The Ultraviolet Absorption Coefficient of Melanosomes Decreases with Increasing Pheomelanin Content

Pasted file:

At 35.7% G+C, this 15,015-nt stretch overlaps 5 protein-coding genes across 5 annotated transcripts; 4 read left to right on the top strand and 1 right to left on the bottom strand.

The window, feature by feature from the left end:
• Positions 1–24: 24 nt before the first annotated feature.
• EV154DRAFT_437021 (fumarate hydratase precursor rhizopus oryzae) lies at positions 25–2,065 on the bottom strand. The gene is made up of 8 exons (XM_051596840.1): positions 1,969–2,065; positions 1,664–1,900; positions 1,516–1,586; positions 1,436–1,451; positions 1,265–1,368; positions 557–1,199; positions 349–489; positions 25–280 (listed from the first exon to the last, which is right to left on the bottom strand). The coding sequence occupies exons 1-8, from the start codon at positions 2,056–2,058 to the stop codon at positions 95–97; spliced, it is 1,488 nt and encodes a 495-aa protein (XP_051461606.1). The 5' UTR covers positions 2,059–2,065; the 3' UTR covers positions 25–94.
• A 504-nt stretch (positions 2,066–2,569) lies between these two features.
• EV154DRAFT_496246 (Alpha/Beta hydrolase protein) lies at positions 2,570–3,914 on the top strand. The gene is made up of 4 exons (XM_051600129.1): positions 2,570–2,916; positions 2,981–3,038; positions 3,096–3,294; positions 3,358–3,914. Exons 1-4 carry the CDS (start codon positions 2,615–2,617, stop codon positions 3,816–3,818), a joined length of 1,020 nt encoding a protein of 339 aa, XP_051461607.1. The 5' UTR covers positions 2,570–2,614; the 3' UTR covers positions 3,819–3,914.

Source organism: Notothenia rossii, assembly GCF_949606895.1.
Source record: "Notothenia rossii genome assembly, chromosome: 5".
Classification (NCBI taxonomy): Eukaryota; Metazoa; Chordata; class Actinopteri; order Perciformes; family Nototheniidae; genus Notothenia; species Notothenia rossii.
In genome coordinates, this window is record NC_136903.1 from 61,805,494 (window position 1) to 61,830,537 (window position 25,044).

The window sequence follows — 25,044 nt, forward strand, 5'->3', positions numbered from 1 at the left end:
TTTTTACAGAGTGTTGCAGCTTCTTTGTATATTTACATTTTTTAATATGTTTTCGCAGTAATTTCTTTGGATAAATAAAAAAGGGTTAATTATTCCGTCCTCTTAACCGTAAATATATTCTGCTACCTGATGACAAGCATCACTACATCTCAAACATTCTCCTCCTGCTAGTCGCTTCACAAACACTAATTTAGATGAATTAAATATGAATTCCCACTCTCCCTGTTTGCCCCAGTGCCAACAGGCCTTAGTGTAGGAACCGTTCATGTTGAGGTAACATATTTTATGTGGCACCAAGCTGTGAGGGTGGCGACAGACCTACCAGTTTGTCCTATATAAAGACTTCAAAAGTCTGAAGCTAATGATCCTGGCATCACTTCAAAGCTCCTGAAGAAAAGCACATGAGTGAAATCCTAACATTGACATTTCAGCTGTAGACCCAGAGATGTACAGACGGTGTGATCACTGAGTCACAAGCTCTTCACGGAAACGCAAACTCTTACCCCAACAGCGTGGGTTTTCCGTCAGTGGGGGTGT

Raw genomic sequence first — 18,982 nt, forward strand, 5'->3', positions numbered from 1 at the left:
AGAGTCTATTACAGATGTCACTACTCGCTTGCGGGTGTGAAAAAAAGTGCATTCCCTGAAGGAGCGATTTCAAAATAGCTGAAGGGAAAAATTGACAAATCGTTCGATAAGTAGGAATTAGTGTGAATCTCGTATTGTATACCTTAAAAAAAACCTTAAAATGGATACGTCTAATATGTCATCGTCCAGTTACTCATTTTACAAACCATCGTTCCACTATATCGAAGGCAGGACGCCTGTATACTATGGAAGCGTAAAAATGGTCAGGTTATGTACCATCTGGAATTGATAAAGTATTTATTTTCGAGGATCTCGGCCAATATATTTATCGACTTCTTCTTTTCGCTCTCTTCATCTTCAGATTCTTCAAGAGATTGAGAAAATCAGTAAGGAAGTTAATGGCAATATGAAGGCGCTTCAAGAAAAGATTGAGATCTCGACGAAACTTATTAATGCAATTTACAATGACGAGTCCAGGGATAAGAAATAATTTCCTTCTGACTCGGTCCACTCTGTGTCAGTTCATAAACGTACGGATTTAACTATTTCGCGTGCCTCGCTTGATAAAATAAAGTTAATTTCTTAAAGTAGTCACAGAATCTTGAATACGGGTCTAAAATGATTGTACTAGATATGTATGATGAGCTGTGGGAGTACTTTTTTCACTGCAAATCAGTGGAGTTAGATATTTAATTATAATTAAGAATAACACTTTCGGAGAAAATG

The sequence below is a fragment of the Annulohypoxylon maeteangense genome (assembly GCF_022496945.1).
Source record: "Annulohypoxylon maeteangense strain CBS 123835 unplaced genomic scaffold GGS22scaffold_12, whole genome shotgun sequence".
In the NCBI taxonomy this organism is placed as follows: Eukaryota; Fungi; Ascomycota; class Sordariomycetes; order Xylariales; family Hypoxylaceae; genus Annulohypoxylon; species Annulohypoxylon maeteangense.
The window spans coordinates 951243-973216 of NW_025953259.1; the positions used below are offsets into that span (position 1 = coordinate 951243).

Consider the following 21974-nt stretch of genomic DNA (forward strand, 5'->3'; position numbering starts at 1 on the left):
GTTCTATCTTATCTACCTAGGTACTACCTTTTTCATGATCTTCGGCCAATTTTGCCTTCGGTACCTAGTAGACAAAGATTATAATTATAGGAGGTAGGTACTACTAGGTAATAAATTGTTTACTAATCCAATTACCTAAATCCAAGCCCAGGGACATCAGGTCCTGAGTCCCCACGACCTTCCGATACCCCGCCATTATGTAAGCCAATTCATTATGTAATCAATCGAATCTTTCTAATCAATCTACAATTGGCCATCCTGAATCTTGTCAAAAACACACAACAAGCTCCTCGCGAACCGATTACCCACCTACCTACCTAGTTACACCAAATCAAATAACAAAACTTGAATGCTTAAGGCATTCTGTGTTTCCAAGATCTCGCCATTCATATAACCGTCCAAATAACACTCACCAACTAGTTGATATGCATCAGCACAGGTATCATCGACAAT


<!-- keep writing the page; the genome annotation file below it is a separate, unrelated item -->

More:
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Uveal melanosomes from the iridal stroma contain both eumelanin and pheomelanin, the ratio of which varies with iris color. Herein, we report the absorption coefficient at lambda = 244 nm for individual human iridal stroma melanosomes from dark brown and blue-green irides. The melanosomes are nearly identical in size, but differ in the relative concentration composition, ranging from a eumelanin/pheomelanin ratio of 14.8:1 (dark brown) to 1.3:1 (blue-green or hazel). The absorption coefficient of the melanosome decreases as its pheomelanin content increases. The origin of this decrease is attributed to a corresponding decrease in the number of UV-absorbing chromophores, reflecting the different molecular volumes of the monomeric building blocks of the two pigments. In agreement with reported data on synthetic pigments, the absorption coefficient of pheomelanin is found to be slightly larger than that for eumelanin at lambda = 244 nm (by a factor of 1.2). On the basis of the reported optical properties of synthetic models, this result suggests that the absorption of pheomelanin is less than eumelanin at wavelengths of biological relevance (similar to 315-400 nm).
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